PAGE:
Musical Instrument Passports Are One Step Closer

28th March 2024

As part of the Australian Government’s response to the Samuel Review of the Environment Protection, Biodiversity & Conservation Act (EPBC Act), it has released the Nature Positive Plan. This plan includes several pieces of legislation, one of which will include the long awaited implementation of Musical Instrument Passports.

These passports will be available to musicians carrying an instrument (or related product, such as a bow) that contains a CITES Appendix I listed species, in order to carry the instrument across borders without applying for separate permits each time.

This will benefit the industry and musicians, reduce red tape for both the government musicians that require permits, and assist in efforts to protect endangered species through the CITES process.

Examples of musical instruments that may require a passport include a set of bagpipes, made in the 1950s when Ivory was commonly used as part of the instrument, or a guitar containing Brazilian Rosewood before it was listed in Appendix I of the CITES treaty.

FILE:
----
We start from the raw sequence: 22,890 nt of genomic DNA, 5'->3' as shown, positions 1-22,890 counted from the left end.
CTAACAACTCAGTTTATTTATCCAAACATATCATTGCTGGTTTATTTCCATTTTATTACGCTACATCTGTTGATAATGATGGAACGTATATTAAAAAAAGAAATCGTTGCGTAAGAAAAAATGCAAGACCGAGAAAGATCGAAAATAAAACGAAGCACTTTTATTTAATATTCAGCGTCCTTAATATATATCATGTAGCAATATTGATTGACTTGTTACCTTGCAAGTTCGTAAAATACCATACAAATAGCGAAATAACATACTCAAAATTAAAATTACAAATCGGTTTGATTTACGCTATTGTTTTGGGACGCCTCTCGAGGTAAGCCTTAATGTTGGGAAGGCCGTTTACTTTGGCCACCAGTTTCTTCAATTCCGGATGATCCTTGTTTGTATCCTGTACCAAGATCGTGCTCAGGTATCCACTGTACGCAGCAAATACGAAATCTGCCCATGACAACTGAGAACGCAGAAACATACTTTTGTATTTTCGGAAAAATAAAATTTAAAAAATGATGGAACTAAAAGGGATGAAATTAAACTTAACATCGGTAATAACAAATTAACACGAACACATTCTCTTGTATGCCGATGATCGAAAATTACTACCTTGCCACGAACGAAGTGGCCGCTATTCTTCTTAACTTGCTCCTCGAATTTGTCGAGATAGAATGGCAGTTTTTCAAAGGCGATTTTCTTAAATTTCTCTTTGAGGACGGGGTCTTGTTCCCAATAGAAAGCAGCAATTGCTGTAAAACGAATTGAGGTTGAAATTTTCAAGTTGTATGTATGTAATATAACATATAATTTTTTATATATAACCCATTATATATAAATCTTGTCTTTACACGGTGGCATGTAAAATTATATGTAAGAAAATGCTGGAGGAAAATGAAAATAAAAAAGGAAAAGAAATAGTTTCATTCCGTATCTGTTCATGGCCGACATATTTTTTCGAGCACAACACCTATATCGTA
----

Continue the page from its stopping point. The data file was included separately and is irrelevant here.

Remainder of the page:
The AMA has been involved in industry consultation on this issue, maintains contact with our international partners that lead this work, and is responding to the consultation with a submission.

Musical Instrument Passports are not yet available but the AMA will share information about this when the policy has been implemented, assuming this proceeds as planned.

Read more about how passports operate in Europe, with the Crossing Borders publication produced by FIM and PEARLE (these organisations are equivalent to Australia’s LPA & MEAA).